Keywords: Omphalitis, necrotizing fasciitis, umbilical cord (PubMed Search)
Should you be concerned about erythema around the umbilical stump?!
Often parents will bring their neonate to the ED with concerns about the umbilical cord and it is just a simple granuloma or normal detachment. But is it omphalitis???
Omphalitis incidence is low in developed countries, but that means it’s easier, and no less catastrophic, to miss!
Omphalitis is a superficial cellulitis of the umbilical cord, but 10-16% progress to necrotizing fasciitis of the abdominal wall!!!
Always ADMIT and consider consulting surgery early in case of rapid progression…
Most often polymicrobial and should be treated with:
Should notice improvement within 12-24 hours, so if don’t or begin to observe
CONSULT SURERY for concern of necrotizing fasciitis which has a mortality rate of close to 60%!!!
Category: Airway Management
Keywords: ALTE, life threatening, child abuse, GERD (PubMed Search)
Definition: An episode that is characterized by some combination of apnea, color change, change in muscle tone, choking, gagging, or a fear in the observer that the infant has died.
- GERD is by far the most common underlying etiology
- Do NOT forget about child abuse
Workup: Dependent on your Hx/PE (Take into account the child’s age (<30 days or h/o prematurity), existence of prior ALTE episodes, general appearance, etc.)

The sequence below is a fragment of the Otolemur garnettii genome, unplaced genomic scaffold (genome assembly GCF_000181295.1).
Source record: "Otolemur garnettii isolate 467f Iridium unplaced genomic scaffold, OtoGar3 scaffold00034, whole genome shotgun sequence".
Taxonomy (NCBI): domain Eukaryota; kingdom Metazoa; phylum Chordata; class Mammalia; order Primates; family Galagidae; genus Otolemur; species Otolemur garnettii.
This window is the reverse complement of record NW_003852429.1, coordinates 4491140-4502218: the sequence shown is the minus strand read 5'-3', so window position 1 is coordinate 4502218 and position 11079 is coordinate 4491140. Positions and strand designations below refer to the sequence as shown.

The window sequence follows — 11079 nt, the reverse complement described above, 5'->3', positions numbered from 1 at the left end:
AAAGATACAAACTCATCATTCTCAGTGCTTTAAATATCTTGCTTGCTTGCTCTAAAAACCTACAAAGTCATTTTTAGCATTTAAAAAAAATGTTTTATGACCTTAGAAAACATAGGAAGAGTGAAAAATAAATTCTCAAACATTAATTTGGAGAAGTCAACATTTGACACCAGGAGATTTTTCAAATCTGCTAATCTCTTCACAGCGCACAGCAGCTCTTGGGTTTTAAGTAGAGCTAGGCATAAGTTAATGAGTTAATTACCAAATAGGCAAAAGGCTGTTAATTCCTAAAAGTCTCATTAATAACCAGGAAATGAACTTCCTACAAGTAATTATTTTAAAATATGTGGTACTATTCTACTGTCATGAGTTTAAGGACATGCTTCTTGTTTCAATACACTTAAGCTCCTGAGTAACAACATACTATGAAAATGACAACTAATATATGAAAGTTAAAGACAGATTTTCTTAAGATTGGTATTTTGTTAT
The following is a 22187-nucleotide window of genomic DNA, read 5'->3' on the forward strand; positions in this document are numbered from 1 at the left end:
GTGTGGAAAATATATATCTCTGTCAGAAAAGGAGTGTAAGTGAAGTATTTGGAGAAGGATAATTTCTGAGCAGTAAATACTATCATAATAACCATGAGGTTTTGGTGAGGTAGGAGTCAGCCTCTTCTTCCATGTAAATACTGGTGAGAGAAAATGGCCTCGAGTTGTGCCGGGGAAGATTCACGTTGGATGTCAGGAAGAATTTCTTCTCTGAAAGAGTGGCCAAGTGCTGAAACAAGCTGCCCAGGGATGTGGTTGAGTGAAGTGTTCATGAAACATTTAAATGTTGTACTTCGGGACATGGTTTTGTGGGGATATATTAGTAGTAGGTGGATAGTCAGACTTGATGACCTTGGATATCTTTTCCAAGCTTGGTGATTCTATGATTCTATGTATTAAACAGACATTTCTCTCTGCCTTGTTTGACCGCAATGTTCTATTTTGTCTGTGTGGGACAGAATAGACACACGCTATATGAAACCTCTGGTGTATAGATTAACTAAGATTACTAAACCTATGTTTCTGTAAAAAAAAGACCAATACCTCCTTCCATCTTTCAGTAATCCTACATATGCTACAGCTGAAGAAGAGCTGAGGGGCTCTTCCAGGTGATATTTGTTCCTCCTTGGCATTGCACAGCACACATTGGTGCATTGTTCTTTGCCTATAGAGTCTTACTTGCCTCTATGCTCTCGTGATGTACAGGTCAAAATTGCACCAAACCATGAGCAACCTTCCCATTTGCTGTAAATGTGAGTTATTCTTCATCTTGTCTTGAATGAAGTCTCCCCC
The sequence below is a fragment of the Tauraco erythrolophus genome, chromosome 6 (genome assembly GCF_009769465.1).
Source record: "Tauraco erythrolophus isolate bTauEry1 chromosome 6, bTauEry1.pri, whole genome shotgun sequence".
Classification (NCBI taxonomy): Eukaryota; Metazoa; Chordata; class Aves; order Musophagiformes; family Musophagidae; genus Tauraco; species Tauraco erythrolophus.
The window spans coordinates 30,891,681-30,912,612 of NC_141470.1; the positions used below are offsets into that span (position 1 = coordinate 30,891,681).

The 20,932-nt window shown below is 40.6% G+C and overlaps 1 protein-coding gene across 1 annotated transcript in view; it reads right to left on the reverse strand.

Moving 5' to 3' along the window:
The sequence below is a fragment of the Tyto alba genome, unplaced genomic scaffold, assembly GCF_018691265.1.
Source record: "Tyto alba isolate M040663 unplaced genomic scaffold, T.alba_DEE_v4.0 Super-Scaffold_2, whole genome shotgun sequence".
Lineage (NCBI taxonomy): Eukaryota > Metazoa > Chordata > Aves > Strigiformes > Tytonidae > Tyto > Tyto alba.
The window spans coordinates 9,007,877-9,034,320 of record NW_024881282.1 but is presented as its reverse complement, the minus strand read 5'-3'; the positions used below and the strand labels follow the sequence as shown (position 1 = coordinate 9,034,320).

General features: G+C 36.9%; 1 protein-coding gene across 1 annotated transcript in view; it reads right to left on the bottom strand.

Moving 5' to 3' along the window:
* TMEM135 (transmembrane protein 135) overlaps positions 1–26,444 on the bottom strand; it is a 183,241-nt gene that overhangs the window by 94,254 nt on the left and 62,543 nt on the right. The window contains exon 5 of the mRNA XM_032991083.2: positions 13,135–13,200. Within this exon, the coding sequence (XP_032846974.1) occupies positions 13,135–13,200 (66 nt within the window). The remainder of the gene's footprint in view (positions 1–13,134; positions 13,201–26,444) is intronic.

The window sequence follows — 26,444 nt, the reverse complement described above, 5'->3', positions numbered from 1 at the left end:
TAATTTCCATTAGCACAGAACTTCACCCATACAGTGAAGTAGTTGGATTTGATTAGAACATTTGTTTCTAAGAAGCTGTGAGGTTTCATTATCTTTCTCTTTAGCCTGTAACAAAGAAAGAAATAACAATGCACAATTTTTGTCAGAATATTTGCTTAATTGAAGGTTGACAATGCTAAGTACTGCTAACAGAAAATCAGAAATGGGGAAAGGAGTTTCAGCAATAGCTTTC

One study showed the concordance of initial working to discharge diagnosis of GERD was 96%, and non-concordant diagnoses evolved within 24 hours
Dispo: The easy part! ADMIT!
Even well-appearing children with a “benign” diagnosis like GERD have been shown to benefit from admission. And there is a high likelihood that ALTE’s from a serious cause are likely to recur within 24hours.
A recent study looked at 176 infants who presented to the ED with an ALTE over a 5 year period. Essentially all were admitted.
Conclusion: The risk of subsequent mortality in infants presenting ALTE is substantial, and we should consider routine admission for all of these patients.
Doshi A, Bernard-Stover L, Kuelbs C, Castillo E, Stucky E. Apparent life-threatening event admissions and gastroesophageal reflux disease: The value of hospitalization. Pediatr Emerg Care, January 2012. 28(1): p. 17-21.
Shruti Kant, Jay D. Fisher, David G. Nelson, Shehma Khan. Mortality after discharge in clinically stable infants admitted with a first-time apparent life-threatening event. AJEM, April 2013. 31(4): p 17-21. 730-733 (DOI: 10.1016/j.ajem.2013.01.002)
Zuckerbraun NS, Zomorrodi A, Pitetti RD. Occurrence of serious bacterial infection in infants aged 60 days or younger with an apparent life-threatening event. Pediatr Emerg Care, January 2009. 25(1): p. 19-25.